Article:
In an age of crossovers, Genesis’ decision to release another four door luxury sedan in their lineup to compete with the BMW 3 Series, Audi A4, and Mercedes Benz C300 is almost a throwback to what the automotive industry used to be. Before the days of crossovers, luxury brands would compete with each other in all segments of sedans, and between Volvo and Genesis adding legitimate competition into the mix of German luxury sedans, this is like reminiscing back to the old days.
Kia Stinger GT
The argument could be made that the Stinger GT isn’t a luxury car, and that’s completely understandable. However, the last few years we’ve seen the rise of sportbacks from BMW, Audi, and Mercedes Benz that’s begun to take the automotive design of four door cars by storm and has influenced the appearance of the current Honda Accord. Where the Stinger GT is priced, it takes on the Audi A5 Sportback and BMW 430i Gran Coupe and out performing both with it’s 3.3L V6 engine that gets 365 hp. This is the same engine that is offered on the Genesis G70.
The Stinger GT, for the time being and maybe even 5-10 years from now, could be a car we remember as being a risk taken by Kia that actually succeeded. While the Stinger was in the works for years, you could question whether brands like Kia are seeing the opportunity to sneak into the sedan segment and slowly take market share away from German luxury automakers who seem more focused on crossovers at the moment.
Genesis, Volvo, and Kia are taking the unconventional approach and putting time into the sedans they’re releasing. Despite Volvo having a crossover for every segment, they didn’t abandon their mid-sized sedan, and instead improved it unlike the current BMW 3 Series and Mercedes Benz C300. On a side note, BMW is working on the next generation 3 Series, and I’m interested to see what changes they make to take on new upcoming rivals. But this renaissance of sedans doesn’t just pertain to luxury or performance cars; this is quietly happening elsewhere.
Toyota and Honda
Earlier this year I raved about the 2018 Toyota Camry XSE V6. A sedan that gets 301 HP, an optional two-toned exterior with red interior, and paddle shifters. A sedan that got absolutely no love in the car community has certainly garnered some attention by drivers who want to have some fun behind the wheel, but not necessarily desire the stares from fellow motorists. The design is sleek, almost resembling a Lexus, which is most likely Toyota’s goal, and for the first time making this sedan attractive to consumers in any age demographic.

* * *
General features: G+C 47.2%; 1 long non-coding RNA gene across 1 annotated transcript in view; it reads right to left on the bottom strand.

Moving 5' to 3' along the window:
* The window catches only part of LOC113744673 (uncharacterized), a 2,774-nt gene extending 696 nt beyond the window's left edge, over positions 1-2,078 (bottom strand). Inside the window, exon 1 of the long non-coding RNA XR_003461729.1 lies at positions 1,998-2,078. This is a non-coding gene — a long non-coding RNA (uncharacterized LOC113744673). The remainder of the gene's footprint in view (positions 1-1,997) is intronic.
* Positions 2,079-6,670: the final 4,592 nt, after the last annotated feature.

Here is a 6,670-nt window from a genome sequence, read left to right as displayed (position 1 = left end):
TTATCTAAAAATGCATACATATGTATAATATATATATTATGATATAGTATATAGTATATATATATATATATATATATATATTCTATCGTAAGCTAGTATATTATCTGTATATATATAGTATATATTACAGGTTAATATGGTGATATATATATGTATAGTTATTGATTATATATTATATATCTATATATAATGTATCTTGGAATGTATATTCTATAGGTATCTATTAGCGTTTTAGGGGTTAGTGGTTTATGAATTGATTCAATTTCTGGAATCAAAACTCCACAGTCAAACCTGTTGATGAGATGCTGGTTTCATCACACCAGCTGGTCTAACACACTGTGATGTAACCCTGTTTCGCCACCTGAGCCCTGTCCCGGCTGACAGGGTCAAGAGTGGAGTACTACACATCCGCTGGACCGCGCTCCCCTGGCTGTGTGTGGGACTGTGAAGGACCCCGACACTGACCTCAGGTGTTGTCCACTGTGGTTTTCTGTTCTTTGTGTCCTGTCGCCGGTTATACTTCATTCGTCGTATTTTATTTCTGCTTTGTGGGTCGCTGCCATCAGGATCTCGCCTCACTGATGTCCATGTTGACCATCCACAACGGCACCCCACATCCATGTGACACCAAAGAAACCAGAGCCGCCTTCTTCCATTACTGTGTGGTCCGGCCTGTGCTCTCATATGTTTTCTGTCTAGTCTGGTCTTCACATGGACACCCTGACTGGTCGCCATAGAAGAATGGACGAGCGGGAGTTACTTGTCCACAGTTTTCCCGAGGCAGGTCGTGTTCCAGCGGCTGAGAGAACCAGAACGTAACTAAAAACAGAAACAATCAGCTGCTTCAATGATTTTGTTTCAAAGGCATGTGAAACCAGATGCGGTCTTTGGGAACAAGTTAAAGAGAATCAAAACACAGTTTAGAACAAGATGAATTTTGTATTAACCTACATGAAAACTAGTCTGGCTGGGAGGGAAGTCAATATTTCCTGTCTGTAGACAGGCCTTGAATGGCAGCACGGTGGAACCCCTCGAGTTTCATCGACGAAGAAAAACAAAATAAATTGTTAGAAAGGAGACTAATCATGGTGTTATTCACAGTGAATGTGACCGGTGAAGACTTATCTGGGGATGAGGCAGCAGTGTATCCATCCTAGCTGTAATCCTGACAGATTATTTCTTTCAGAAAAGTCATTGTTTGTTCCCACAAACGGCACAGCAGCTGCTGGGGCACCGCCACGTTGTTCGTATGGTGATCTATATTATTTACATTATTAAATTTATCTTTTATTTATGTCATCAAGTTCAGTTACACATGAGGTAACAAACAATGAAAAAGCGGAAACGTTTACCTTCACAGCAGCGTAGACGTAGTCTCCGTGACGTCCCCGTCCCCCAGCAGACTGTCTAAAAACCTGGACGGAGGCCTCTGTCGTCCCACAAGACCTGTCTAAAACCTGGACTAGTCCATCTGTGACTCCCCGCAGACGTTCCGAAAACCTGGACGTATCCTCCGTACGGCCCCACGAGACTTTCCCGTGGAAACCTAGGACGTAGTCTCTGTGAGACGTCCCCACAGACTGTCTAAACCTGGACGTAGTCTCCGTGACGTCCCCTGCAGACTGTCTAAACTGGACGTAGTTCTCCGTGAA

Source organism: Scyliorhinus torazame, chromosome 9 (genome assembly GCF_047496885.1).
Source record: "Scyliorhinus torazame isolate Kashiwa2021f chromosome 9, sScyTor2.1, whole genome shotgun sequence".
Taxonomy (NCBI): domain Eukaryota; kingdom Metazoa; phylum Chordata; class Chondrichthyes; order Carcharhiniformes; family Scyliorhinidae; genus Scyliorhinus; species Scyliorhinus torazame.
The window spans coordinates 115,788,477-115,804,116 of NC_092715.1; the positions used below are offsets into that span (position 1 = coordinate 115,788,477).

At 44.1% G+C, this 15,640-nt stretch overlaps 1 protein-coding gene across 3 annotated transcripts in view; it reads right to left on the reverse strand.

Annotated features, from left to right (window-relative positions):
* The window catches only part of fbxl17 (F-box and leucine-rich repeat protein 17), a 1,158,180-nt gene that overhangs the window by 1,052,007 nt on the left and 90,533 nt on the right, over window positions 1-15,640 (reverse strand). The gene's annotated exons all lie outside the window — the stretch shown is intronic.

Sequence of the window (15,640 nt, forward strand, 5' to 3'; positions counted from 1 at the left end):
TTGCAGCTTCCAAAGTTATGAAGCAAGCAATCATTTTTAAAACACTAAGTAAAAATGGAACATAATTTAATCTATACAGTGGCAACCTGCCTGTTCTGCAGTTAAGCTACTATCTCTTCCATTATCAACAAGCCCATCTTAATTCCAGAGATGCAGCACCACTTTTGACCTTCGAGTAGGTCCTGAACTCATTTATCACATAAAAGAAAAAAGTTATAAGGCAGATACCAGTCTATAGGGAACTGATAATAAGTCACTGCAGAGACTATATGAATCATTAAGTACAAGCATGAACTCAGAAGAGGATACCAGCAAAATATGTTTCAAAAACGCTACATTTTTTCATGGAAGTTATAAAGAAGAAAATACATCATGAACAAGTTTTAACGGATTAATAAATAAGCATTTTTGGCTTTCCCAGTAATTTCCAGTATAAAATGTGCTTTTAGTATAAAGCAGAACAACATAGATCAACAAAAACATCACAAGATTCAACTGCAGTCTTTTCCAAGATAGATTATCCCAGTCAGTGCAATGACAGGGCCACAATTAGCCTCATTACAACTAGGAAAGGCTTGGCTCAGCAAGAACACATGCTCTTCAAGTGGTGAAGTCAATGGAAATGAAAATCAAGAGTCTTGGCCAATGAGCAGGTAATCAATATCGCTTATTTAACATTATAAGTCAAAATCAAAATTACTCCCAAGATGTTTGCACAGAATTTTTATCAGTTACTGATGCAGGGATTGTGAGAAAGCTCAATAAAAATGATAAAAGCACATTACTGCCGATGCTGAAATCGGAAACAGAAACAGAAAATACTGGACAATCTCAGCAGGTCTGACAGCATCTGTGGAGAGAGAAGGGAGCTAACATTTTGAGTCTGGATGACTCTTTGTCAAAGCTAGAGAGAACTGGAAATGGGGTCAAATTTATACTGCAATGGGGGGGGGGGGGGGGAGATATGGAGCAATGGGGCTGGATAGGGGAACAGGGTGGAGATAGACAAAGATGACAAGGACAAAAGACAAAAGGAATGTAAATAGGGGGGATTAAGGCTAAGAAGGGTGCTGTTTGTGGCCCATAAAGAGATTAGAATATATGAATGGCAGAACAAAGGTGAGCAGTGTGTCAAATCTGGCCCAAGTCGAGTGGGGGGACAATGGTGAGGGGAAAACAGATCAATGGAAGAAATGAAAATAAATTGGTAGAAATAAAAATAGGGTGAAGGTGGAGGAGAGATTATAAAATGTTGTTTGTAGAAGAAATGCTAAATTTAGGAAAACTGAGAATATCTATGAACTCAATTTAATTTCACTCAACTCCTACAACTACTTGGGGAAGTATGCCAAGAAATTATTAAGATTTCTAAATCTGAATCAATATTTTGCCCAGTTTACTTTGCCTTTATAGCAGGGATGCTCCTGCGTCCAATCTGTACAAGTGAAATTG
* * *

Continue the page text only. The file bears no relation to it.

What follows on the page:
For the 2019 model year, Honda is reintroducing the Insight. Remember the days when this hybrid was a small two-door, computer mouse-shaped alternative energy vehicle in the early 2000’s? Or when the second generation took on the appearance of a Toyota Prius to try making strong gains in the hybrid segment? Well now it’s a four-door sedan that I’d argue is the best looking hybrid under $30k right now.
Built on the same platform as the Civic, the Insight gets many design cues from it’s compact vehicle relative which should draw in consumers who are on the fence of whether to purchase a gas powered car or make a commitment to hybrid technology. Highlighting the features on the Insight is its exceptional fuel efficiency with the LX and EX trims getting 55 mpg in the city and 49 mpg on the highway. The Touring trim will get slightly lower numbers due to the upgraded 17″ alloy wheels, but with a base price of just over $22k for the LX, this is one hybrid that’s going to the Prius a run for its money.
Despite the claims made by some automotive journalists and car enthusiasts, the four-door sedan isn’t going away anytime in the near future. If anything, the crossover craze has opened the door for manufacturers to not rush their products, and instead continuously improve the sedans they have in their lineups. Toyota still sells 200,000+ Camry’s per year, and Nissan has similar numbers with the Altima. There’s been no steep decline in the sales of these models over past decade, which should indicate that there’s still a demand for sedans in a crossover dominated automotive market.